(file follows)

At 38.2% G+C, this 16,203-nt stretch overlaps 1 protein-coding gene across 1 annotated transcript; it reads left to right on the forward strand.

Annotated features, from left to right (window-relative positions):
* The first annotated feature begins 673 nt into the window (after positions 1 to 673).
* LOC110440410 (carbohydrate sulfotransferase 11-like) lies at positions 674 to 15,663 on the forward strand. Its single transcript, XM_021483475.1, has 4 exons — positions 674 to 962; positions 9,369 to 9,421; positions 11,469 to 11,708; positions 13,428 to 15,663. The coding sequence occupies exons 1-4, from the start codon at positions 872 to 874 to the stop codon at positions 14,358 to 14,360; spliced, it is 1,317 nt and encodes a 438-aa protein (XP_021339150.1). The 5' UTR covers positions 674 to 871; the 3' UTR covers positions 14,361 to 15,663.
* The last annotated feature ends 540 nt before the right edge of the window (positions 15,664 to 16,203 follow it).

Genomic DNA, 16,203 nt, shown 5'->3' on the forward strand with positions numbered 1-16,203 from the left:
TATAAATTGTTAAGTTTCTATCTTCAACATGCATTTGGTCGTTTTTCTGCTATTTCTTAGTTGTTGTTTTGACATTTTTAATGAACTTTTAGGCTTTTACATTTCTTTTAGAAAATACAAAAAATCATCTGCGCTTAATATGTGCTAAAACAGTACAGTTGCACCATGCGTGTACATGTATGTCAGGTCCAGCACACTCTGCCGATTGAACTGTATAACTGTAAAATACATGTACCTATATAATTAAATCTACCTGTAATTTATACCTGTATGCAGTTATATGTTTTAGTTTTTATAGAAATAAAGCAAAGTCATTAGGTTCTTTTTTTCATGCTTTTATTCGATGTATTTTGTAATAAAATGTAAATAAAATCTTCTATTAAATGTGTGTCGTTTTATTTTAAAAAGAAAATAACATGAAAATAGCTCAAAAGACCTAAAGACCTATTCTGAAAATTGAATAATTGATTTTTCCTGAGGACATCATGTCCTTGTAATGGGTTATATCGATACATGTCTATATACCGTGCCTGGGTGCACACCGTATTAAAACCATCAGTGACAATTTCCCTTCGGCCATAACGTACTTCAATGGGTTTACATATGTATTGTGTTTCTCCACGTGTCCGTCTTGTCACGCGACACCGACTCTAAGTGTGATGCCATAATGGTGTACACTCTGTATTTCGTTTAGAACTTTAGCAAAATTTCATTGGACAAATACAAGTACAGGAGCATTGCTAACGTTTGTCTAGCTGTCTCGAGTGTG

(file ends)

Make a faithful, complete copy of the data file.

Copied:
At 38.2% G+C, this 16,203-nt stretch overlaps 1 protein-coding gene across 1 annotated transcript; it reads left to right on the forward strand.

Annotated features, from left to right (window-relative positions):
* The first annotated feature begins 673 nt into the window (after positions 1 to 673).
* LOC110440410 (carbohydrate sulfotransferase 11-like) lies at positions 674 to 15,663 on the forward strand. Its single transcript, XM_021483475.1, has 4 exons — positions 674 to 962; positions 9,369 to 9,421; positions 11,469 to 11,708; positions 13,428 to 15,663. The coding sequence occupies exons 1-4, from the start codon at positions 872 to 874 to the stop codon at positions 14,358 to 14,360; spliced, it is 1,317 nt and encodes a 438-aa protein (XP_021339150.1). The 5' UTR covers positions 674 to 871; the 3' UTR covers positions 14,361 to 15,663.
* The last annotated feature ends 540 nt before the right edge of the window (positions 15,664 to 16,203 follow it).

Genomic DNA, 16,203 nt, shown 5'->3' on the forward strand with positions numbered 1-16,203 from the left:
TATAAATTGTTAAGTTTCTATCTTCAACATGCATTTGGTCGTTTTTCTGCTATTTCTTAGTTGTTGTTTTGACATTTTTAATGAACTTTTAGGCTTTTACATTTCTTTTAGAAAATACAAAAAATCATCTGCGCTTAATATGTGCTAAAACAGTACAGTTGCACCATGCGTGTACATGTATGTCAGGTCCAGCACACTCTGCCGATTGAACTGTATAACTGTAAAATACATGTACCTATATAATTAAATCTACCTGTAATTTATACCTGTATGCAGTTATATGTTTTAGTTTTTATAGAAATAAAGCAAAGTCATTAGGTTCTTTTTTTCATGCTTTTATTCGATGTATTTTGTAATAAAATGTAAATAAAATCTTCTATTAAATGTGTGTCGTTTTATTTTAAAAAGAAAATAACATGAAAATAGCTCAAAAGACCTAAAGACCTATTCTGAAAATTGAATAATTGATTTTTCCTGAGGACATCATGTCCTTGTAATGGGTTATATCGATACATGTCTATATACCGTGCCTGGGTGCACACCGTATTAAAACCATCAGTGACAATTTCCCTTCGGCCATAACGTACTTCAATGGGTTTACATATGTATTGTGTTTCTCCACGTGTCCGTCTTGTCACGCGACACCGACTCTAAGTGTGATGCCATAATGGTGTACACTCTGTATTTCGTTTAGAACTTTAGCAAAATTTCATTGGACAAATACAAGTACAGGAGCATTGCTAACGTTTGTCTAGCTGTCTCGAGTGTG